UPDATE (later on Dec 31): Nothing much interesting, but did see a SNR of -5 dB… haahaha!

UPDATE (about 4pm on Dec 31): Some progress! @CenturyLinkHelp jumped in and a couple of hours later a tech called me saying that he’d found and fixed bad wiring on the phone pole. Voice line seems clear now, as does SNR, but DSL speed is pretty low, so a little more work to be done.

The Mystery of the Christmas Vandal

December 9th, 2014

REPOST: I just found this while consolidating my old backups. It’s from 2001.

Winter came late this year. It was so late, I was able to get my Christmas lights up the way I’d wanted to for years. A few strings on the house, a few in the corner bushes, and some on the garage. Much better than previous years’ last minute attempts. They looked great.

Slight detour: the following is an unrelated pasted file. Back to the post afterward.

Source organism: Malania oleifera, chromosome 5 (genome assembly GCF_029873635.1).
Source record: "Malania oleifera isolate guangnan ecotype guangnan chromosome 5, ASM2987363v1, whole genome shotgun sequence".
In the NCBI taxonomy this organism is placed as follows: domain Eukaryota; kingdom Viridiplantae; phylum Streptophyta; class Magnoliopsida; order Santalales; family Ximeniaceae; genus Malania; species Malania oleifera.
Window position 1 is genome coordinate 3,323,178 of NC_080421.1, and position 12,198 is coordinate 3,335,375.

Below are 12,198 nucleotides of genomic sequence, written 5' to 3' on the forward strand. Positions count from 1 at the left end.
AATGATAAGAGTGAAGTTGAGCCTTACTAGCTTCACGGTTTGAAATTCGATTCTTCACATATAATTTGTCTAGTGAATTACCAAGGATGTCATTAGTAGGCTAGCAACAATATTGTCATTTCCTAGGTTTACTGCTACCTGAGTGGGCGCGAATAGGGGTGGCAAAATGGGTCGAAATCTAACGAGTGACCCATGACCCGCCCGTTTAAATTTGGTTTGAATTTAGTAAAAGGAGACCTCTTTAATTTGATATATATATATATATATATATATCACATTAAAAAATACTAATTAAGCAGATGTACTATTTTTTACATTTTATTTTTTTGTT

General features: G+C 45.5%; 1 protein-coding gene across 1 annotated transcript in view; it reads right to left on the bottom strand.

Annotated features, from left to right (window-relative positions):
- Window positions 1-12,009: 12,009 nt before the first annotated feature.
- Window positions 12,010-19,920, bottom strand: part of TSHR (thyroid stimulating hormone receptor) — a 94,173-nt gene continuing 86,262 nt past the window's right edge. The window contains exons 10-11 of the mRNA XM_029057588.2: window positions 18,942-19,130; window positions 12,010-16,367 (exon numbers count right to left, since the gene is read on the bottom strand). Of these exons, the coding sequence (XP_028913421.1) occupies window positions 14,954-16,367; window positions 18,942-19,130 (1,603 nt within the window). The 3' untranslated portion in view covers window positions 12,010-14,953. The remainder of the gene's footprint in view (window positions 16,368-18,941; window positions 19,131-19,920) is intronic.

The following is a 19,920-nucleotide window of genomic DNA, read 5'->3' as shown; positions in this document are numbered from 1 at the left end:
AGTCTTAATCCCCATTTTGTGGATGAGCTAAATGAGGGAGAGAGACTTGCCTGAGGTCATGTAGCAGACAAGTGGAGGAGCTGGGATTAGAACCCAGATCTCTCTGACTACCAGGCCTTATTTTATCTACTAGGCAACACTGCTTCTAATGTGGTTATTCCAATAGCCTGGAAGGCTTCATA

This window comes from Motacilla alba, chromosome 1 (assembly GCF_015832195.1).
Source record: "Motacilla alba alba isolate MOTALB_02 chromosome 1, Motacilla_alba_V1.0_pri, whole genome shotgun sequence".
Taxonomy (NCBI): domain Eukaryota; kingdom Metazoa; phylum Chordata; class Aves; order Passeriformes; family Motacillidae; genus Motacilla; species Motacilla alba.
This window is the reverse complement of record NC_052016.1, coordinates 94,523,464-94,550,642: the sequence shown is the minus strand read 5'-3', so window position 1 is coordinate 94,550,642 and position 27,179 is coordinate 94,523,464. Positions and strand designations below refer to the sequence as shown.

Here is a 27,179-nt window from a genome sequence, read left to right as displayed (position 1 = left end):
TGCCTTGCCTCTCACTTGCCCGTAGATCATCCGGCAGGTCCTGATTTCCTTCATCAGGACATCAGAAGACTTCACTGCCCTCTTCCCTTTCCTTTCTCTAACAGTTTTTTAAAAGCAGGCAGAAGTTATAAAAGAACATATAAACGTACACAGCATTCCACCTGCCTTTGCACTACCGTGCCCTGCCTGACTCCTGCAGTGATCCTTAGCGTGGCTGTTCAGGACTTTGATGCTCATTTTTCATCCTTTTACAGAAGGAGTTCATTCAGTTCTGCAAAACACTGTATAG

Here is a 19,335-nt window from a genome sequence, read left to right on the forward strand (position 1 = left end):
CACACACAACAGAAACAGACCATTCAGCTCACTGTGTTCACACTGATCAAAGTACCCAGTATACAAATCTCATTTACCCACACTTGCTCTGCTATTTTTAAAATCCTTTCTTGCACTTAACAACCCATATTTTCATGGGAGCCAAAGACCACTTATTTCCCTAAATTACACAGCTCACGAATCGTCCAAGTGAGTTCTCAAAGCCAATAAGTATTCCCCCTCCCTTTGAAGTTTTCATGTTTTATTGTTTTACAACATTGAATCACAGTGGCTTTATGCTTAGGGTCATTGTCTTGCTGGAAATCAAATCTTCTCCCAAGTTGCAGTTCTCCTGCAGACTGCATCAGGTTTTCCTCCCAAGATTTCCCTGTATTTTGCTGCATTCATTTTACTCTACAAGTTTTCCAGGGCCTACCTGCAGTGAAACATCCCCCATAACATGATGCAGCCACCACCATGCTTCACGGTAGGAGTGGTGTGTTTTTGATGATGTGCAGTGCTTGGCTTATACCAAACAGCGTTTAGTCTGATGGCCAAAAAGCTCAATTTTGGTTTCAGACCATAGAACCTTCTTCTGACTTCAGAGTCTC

A few days after they’d been put up, I found that the string on the garage and fence wasn’t working. Upon examination, I found the lights had been vandalized – cut in three spots just as they transitioned from garage to fence. Our family was angry and sad that someone would want to wreck what we thought was just a sweet Christmas tradition; being vandalized is intrusive enough, but Christmas lights!

I went out and patched up the wires so the lights would be ready for the evening. I wasn’t going to have those lights out even one night, I’d resolved. I refused to be defeated by some little creep with a scissors, which is what I’d concluded by careful examination of the wires, and placement of the cuts. (Ironically, I’d been re-reading Sherlock Holmes at that time and was almost enjoying trying to figure out the crime.)

The lights shone that night, and the night after. The next day, however, brought an unhappy surprise. Looking out the kitchen window, I saw some wires hanging on the fence. He’d come back.